February 28, 2004
January 9, 2004
The cardinal's test
HE QUESTION OF Cardinal Bernard Law's continued leadership of an archdiocese racked by the widening scandal of child sex abuse is a concern not only for Boston-area Catholics but also for the civic and political leaders who work closely with Law to advance important matters of public policy. Several have recently come to the cardinal's aid, for Law actually holds two positions: as the heirarchical leader of 2 million Catholics in Greater Boston and as a moral voice on public social issues, even for non-Catholics, through out New England.
The church's reverence for life and belief in the dignity of the poor manifest themselves in an activist commitment to social justice. From affordable housing to the death penalty to abortion to better relations with Cuba, Law's role in the public sphere has been significant. The Globe agrees with the church's position on some of these issues and disagrees on others. But so long as the Boston archdiocese and its leader are caught up in scandal, their ability to move any of them forward remains frozen.
Since January, when the Globe first reported the extent of child sexual abuse among priests in the Boston archdiocese, the cardinal -- belatedly and under pressure -- has struggled to address the wrongs committed. He has brought law enforcement authorities the names of some 80 priests accused of sexually molesting minors. He has lifted official opposition to a bill that would make clergy mandatory reporters of suspected child abuse, albeit with an exemption for pastoral counseling.
But it is a mistake to assume that these actions are sufficient to address the extent of disillusion with both the cardinal and the church, even among Catholics.
It is now known that church leaders turned a blind eye for years to the suffering of innocent children while they wrapped a veil of confidentiality and silence around unspeakable crimes. For years the church chose its own welfare over the well-being of its flock. These priorities are shockingly distorted.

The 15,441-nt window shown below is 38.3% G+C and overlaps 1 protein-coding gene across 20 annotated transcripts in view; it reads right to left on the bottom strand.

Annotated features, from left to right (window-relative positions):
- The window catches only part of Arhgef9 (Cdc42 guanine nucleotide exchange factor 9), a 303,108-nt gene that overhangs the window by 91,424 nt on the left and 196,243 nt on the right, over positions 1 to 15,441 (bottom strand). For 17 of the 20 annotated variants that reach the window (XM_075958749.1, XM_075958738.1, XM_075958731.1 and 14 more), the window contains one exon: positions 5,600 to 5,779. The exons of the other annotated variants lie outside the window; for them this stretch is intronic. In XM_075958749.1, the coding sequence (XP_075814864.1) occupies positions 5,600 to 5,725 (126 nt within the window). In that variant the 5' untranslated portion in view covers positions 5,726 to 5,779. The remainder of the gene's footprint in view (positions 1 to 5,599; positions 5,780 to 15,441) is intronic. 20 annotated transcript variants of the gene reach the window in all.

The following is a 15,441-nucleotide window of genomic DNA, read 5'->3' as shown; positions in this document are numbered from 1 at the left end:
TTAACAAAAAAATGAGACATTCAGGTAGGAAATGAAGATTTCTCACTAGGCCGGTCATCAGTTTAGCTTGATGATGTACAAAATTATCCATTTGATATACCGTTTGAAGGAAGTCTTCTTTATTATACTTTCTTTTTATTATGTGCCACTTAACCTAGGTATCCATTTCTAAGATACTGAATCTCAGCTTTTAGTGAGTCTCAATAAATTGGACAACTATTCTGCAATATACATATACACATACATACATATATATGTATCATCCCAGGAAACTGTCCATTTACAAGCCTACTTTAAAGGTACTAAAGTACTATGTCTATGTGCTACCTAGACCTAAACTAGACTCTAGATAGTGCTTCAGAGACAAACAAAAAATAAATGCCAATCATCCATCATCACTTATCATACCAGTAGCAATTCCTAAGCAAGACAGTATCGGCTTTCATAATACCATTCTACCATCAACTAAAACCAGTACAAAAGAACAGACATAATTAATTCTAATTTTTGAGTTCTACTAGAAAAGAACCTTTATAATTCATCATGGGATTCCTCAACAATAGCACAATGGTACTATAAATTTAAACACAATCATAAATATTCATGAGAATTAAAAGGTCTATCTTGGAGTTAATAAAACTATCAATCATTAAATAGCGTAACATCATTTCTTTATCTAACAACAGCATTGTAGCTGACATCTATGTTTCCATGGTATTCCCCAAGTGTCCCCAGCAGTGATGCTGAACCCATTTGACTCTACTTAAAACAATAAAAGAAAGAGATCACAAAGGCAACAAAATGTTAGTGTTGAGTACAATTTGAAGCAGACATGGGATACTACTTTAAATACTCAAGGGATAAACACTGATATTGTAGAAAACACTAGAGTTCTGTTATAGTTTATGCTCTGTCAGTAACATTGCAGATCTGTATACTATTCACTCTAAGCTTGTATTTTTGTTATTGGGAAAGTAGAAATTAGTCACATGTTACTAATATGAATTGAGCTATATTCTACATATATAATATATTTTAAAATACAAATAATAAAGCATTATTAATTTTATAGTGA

Perhaps more than the names of pedophile priests or Law's plans for special advisory commissions, the public has the right to know the answers to deeper questions. What is it about the beliefs and culture of the church and its hierarchy that would make it more important to protect the institution than to protect the children? What explains the contradiction between its mighty causes and its evasive actions? What fundamental changes are needed, beyond better screening of applicants to the seminary and eviction of priestly offenders?
Forty-eight percent of local Catholics told the Globe and WBZ-TV in a recent poll that the cardinal should resign. The Catholic Church is central to many lives and should remain so. But if these questions are not fully aired in a public dialogue and steps taken to address the root causes of clerical abuse, it will matter little who the archbishop is.
Kathleen Burge can be reached at email@example.com
This story ran on page A16 of the Boston Globe on 2/21/2002.